Thereafter, the impact of the energy intake on the fecal microbiota of a group of 16 obese individuals was assessed during a 12 month intervention, which consisted of a 6 week very low energy diet (VLED) and thereafter a follow-up period of 5, 8 and 12 months. The diet plan was combined with exercise and lifestyle counselling. Fecal samples were analyzed using qPCR, DGGE and fluorescent in situ hybridization. The effect of the energy restricted diet on the fecal bacterial numbers was described using a linear mixed model that accounted for repeated measurements in the same individual. The VLED period affected the major fecal microbial groups; in particular bifidobacteria decreased compared to the baseline numbers. Furthermore, the change in numbers of the fecal bacterial groups studied, with the exception of Bacteroides spp., followed the energy intake and not the weight changes during the 12 months. Methanogens were detected in 56% of the participants at every sampling time point, regardless of the change in energetic intake. In addition, the relationships between the major fecal microbial groups and weight loss, change in fat mass, and change in lean mass were also evaluated. Weight loss was associated with a decrease in Lactobacillus group bacteria, whereas lean mass loss was associated with decreases in both bifidobacteria and Lactobacillus group bacteria. These findings confirm that the diet and energetic intake play an important role in modulation of the fecal microbiota.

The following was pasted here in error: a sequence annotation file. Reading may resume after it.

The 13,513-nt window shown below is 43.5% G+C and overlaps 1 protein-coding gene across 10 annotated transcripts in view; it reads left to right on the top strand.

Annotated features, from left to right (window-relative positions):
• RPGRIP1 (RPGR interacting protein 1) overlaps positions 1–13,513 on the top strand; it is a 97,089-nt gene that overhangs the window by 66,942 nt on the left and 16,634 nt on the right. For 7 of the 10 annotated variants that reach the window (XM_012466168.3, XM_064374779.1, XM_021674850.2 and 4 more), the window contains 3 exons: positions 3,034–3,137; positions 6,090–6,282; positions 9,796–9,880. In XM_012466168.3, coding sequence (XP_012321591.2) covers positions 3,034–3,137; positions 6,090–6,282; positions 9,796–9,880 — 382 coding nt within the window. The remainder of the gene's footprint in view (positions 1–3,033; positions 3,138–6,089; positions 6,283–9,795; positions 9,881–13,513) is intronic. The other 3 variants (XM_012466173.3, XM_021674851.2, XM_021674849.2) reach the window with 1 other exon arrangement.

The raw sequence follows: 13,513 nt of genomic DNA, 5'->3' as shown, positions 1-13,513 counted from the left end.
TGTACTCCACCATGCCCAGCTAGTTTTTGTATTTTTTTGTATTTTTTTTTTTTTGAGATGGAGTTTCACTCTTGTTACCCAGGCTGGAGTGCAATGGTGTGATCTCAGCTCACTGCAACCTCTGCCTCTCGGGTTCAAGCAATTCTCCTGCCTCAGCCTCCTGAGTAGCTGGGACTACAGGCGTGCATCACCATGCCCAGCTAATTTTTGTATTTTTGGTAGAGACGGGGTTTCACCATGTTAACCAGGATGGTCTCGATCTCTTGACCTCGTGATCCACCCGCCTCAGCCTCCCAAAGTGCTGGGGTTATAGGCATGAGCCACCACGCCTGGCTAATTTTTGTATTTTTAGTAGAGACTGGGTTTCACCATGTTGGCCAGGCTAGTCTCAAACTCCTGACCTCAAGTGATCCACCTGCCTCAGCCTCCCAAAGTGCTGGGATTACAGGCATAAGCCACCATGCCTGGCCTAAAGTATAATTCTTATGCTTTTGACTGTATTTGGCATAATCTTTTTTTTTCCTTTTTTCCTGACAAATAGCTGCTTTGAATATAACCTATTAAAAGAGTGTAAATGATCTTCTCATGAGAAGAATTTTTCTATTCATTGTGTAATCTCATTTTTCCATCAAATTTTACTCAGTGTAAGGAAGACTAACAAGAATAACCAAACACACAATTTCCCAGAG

Finally, the potential of utilising the information on expression levels of selected stress genes in assessing the quality of probiotic products was evaluated. For this purpose, reverse transcription (RT)-qPCR methods were developed to study the expression of clpL1 and clpL2 stress genes in Lactobacillus rhamnosus VTT E-97800 cells after exposure to processing-related stress conditions or to freeze-drying. Heat treatments were performed with L. rhamnosus VTT E-97800 in laboratory scale, whereas acid treatments were performed both in laboratory and fermenter scale. RNA was extracted from fresh cells and freeze-dried powders. clpL1 and clpL2 transcripts were analysed by RT-qPCR using SYBR Green I. clpL1 was induced in L. rhamnosus VTT E-97800 cells exposed to 50°C and to a much lesser extent in cells exposed to 47°C. No induction was observed for clpL2 during either acid or heat treatment in any of the conditions applied. RNA isolation from freeze-dried powders was unsuccessful, although several attempts were made with high quality products. These results suggest that developing quality indicators for probiotic products based on differences in the expression of stress genes will be a challenging task, since rather harsh conditions are apparently needed to detect differences in the gene expression. In addition, the unsuccessful RNA isolation from freeze-dried powders hampers the applicability of this technique in the quality control of probiotic products.